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Stories we’re watching: Greek banks teeter on economic collapse, loonie and oil hit 3-month lows

Plus: Toronto considers emergency debate on Uber, and economists brace for weaker jobs numbers

Jul 6, 2015

by Elizabeth Hames

ALBERTA

ATB to release Alberta economic outlook
ATB will release its economic outlook for Alberta Tuesday morning. The document will include a full report on the state of oil, construction, real estate and retail in the third quarter of 2015.

CANADA

Toronto considers emergency debate on Uber
Toronto city councilors are preparing for a possible emergency debate on whether to amend the city’s taxi bylaws to accommodate ride-sharing service Uber. This, after an Ontario court denied the city’s petition to ban Uber from operating in Toronto. Councillors could debate the issue as early as Tuesday. Meanwhile, the taxi industry has threatened to cease operations during the upcoming Pan Am Games in protest of the ride-sharing company.

Loonie, oil hit three-month lows
Both the price of oil and the Canadian dollar have fallen to three-month lows. West Texas Intermediate fell to $55/bbl, and the loonie was down 0.46 cents to 79.16 cents US. Speculation about what’s behind the drop varies. Some blame plunging Chinese stock markets and the possibility of an influx of Iranian oil on the market, while others blame Greek voters resounding rejection of a bailout deal.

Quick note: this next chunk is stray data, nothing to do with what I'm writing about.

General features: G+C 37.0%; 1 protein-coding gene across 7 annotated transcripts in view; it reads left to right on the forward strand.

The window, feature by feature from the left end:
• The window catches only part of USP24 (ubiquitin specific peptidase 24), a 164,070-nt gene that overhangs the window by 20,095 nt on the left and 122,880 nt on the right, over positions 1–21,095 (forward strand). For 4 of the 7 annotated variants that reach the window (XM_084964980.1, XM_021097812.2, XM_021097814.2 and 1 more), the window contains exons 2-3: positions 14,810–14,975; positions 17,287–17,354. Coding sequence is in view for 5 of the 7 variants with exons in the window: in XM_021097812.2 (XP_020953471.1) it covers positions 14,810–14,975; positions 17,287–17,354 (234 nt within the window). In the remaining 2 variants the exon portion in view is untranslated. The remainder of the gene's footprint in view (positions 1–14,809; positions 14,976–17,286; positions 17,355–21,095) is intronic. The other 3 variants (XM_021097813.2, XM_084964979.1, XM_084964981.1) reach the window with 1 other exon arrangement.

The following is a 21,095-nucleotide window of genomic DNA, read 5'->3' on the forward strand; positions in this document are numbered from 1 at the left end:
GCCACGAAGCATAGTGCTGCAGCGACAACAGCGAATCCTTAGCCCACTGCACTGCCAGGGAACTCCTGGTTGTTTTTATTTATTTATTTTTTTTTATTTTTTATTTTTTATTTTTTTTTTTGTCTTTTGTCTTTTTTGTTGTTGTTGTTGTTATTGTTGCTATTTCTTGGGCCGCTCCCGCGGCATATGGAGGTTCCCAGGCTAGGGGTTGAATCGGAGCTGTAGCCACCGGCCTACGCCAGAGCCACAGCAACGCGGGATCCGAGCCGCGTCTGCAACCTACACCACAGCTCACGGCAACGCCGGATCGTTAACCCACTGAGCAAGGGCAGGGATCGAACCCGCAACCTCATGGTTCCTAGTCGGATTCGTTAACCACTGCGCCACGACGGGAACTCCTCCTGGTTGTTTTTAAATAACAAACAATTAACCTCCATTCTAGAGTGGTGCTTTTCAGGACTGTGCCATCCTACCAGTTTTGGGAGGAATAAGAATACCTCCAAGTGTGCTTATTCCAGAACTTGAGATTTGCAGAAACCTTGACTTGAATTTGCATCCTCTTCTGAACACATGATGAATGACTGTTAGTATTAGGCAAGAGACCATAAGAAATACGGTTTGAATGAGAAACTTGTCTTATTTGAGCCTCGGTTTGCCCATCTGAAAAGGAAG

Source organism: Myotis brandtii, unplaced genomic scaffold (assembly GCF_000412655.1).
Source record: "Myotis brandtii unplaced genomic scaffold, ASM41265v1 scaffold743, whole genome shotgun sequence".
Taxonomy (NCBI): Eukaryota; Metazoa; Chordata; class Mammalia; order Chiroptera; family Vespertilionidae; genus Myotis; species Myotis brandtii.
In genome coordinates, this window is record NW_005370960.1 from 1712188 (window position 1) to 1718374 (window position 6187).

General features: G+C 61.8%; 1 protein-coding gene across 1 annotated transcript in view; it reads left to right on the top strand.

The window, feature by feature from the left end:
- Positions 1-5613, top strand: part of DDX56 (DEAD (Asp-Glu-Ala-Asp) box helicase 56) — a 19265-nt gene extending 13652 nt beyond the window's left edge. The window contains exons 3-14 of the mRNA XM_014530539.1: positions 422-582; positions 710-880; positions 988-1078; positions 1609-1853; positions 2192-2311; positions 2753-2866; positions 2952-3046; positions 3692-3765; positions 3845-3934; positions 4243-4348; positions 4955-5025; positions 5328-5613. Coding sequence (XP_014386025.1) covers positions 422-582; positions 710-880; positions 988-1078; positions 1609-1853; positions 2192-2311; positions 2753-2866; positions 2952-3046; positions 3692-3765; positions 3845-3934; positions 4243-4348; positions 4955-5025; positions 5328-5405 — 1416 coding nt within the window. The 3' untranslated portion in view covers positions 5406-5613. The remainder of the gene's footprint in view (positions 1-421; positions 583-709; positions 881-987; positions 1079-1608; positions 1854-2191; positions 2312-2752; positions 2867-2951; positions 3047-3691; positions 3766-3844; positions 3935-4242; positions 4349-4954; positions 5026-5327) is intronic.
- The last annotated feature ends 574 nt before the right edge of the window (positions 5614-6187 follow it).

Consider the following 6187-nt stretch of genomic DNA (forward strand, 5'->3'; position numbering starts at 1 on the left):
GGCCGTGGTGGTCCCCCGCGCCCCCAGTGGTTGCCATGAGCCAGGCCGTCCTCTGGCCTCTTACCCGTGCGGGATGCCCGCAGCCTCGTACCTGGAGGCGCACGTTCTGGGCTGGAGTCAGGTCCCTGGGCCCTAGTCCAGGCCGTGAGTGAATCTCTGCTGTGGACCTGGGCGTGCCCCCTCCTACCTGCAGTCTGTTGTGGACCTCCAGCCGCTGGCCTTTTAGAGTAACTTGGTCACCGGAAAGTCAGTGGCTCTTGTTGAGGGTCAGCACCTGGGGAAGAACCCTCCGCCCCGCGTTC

Economists anticipate weaker jobs numbers
Economists are expecting flat or declining jobs numbers for June, following strong figures in May. That could prompt calls for the Bank of Canada to cut interest rates once again. Statistics Canada will release its jobs figures for June on Friday.

WORLD

Greece teeters on brink of economic collapse
The world is watching Greece today as it teeters on the edge of economic collapse. Time is running out for the euro zone nation to reach a deal with creditors, after Greek citizens rejected a deal Sunday that would see the country introduce greater austerity measures in exchange for aid. Meanwhile, Greek banks are quickly running out of cash. If they do, Greece could be forced to leave the euro zone and return to the drachma.

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